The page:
Casein protein is the primary protein that is found in dairy products such as milk, cheese and butter, although it is also added to nondairy creamer, soy cheeses, protein drinks, energy bars, drinks and other processed foods. The consumption of this protein can cause a variety of reactions, most stemming from allergies. But regardless of allergies, the protein reacts with human brain chemistry.
If you are allergic to casein, you will want to avoid all dairy products. You also will want to scan the ingredients on any edible product because it is often added to unlikely foods. For example, products labeled “non-dairy” may still contain casein protein. Food manufacturers regularly add casein to these products because of its cohesive quality. Casein protein does a remarkable job of binding ingredients together and holding the products’ intended shape, much like edible glue. It is also included in some non-edible products, such as nail polish. If you are sensitive to this protein, you will want to scan ingredient labels for any type of product that you put in or on your body to make sure it does not contain casein.
Consumption of casein can cause several reactions in allergic individuals ranging from mild to severe. An individual can have either an immediate reaction to the casein, symptoms manifesting within minutes of ingesting it or delayed reactions with symptoms not appearing for up to a week after the casein has been consumed. These side effects include rashes, hives, bloating, gastro-intestinal discomfort (stomach aches and cramps), and anaphylactic reactions.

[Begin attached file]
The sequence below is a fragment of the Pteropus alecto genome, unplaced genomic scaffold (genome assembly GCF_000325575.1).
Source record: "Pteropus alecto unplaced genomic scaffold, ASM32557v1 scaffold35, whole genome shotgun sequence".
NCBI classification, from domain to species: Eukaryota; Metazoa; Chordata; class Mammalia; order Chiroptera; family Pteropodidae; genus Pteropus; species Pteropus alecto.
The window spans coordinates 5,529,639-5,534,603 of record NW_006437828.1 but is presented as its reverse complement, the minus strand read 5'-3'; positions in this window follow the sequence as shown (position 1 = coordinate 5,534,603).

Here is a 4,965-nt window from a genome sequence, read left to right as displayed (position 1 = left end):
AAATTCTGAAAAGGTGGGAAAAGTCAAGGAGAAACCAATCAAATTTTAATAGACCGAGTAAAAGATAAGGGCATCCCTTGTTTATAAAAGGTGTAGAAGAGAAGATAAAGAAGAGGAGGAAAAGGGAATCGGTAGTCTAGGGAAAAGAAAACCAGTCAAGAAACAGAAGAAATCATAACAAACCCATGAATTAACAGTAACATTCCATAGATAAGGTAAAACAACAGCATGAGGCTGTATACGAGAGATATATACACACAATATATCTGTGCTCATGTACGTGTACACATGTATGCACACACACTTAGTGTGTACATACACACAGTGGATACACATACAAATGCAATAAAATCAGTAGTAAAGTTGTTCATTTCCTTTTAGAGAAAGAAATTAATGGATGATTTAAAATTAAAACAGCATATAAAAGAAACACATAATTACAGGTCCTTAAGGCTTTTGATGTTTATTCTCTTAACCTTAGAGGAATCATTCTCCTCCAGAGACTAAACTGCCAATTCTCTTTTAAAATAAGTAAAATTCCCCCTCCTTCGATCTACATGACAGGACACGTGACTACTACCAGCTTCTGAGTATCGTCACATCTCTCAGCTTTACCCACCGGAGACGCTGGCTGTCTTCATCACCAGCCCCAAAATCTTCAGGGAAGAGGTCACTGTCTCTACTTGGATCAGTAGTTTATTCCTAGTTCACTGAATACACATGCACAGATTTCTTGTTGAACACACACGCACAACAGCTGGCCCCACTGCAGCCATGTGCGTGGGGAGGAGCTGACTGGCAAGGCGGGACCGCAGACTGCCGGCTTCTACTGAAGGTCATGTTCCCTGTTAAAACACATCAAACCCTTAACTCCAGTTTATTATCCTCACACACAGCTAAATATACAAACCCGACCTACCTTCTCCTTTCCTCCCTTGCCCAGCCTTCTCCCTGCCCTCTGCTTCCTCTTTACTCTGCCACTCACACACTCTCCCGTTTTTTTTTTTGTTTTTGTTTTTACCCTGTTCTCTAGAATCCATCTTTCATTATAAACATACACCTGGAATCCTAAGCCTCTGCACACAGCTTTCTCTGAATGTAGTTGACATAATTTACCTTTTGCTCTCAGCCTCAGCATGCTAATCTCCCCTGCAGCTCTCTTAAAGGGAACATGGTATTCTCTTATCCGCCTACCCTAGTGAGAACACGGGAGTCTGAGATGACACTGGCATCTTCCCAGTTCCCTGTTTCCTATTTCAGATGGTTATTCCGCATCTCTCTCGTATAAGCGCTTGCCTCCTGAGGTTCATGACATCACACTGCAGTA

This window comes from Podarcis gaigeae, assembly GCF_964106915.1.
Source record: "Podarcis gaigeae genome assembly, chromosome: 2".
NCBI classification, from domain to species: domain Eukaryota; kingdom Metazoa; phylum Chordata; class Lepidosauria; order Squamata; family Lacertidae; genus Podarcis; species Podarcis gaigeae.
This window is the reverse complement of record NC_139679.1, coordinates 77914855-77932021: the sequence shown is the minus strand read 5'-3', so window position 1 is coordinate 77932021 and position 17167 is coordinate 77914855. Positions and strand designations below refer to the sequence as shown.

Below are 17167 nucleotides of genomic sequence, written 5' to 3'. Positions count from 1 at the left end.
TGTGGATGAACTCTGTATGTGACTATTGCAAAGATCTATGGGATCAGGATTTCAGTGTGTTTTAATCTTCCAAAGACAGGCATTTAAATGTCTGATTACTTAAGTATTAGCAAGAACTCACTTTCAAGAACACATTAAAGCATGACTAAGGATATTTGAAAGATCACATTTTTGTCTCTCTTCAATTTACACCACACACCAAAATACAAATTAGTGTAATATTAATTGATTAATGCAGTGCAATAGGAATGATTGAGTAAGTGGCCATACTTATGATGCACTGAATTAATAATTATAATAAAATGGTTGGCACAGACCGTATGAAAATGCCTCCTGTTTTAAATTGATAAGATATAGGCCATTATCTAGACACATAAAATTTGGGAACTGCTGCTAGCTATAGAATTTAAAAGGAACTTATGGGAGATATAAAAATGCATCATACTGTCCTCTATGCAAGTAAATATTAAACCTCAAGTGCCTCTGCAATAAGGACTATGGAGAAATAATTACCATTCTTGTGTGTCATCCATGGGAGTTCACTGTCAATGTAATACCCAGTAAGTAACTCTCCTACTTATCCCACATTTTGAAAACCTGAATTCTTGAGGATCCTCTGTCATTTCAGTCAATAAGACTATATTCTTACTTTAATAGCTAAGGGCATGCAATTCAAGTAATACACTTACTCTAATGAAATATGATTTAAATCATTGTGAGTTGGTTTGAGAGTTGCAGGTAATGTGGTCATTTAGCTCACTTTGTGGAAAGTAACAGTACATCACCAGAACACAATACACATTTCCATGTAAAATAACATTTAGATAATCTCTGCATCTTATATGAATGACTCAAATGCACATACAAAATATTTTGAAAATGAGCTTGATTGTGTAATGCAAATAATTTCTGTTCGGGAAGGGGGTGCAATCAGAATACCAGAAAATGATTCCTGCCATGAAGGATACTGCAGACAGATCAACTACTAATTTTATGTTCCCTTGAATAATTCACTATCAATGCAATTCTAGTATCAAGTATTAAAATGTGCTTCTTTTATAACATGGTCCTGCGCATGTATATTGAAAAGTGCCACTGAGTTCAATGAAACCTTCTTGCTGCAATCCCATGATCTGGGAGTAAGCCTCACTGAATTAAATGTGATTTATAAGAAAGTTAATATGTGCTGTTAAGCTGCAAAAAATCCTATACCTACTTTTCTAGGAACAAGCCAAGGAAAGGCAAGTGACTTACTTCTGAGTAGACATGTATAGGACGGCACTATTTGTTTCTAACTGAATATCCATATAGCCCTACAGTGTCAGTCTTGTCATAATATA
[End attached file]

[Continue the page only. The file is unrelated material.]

While the majority of these symptoms are not life threatening, anaphylactic reactions have the potential to be fatal. During such a reaction, an allergic individual may experience difficulty breathing, a spike in both blood pressure and heart rate and loss of consciousness. If you are allergic to casein, it is recommended that you remain vigilant about the food that you ingest and other products that you consume. It is also recommended that you speak with a medical professional about any further action that you may be able to take to safeguard your health against the negative effects that casein may pose.
Casein also causes an interesting effect when ingested by people not allergic to the protein. According to Meisel H. FitzGerald and R.J. Bundesanstalt in a 2000 clinical study, a naturally occurring opiate is embedded in casein protein. When the protein is digested, it is broken down in the intestinal tract, releasing the opiate, which at its strongest has the potency of one-tenth that of morphine. It is a subtle effect that they believe contributes to food cravings unrelated to hunger. If you find yourself craving cheese, it may be due to the opiate release that the cheese triggers, rather than hunger itself or a natural inclination toward the taste of the food.
Casein protein is found in dairy and many other processed foods, as well as some non-edible products, such as paint. If you are allergic, it is important to carefully read the ingredients on food purchases. Allergic reactions range from mild to life-threatening and can happen immediately upon consumption or take up to a week to appear. Non-allergic reactions include heightened food cravings for those foods that contain casein, regardless of actual hunger. When ingested in small amounts, it presents minimal danger to your health, but when mass quantities are consumed, it is linked to obesity and, subsequently, diabetes.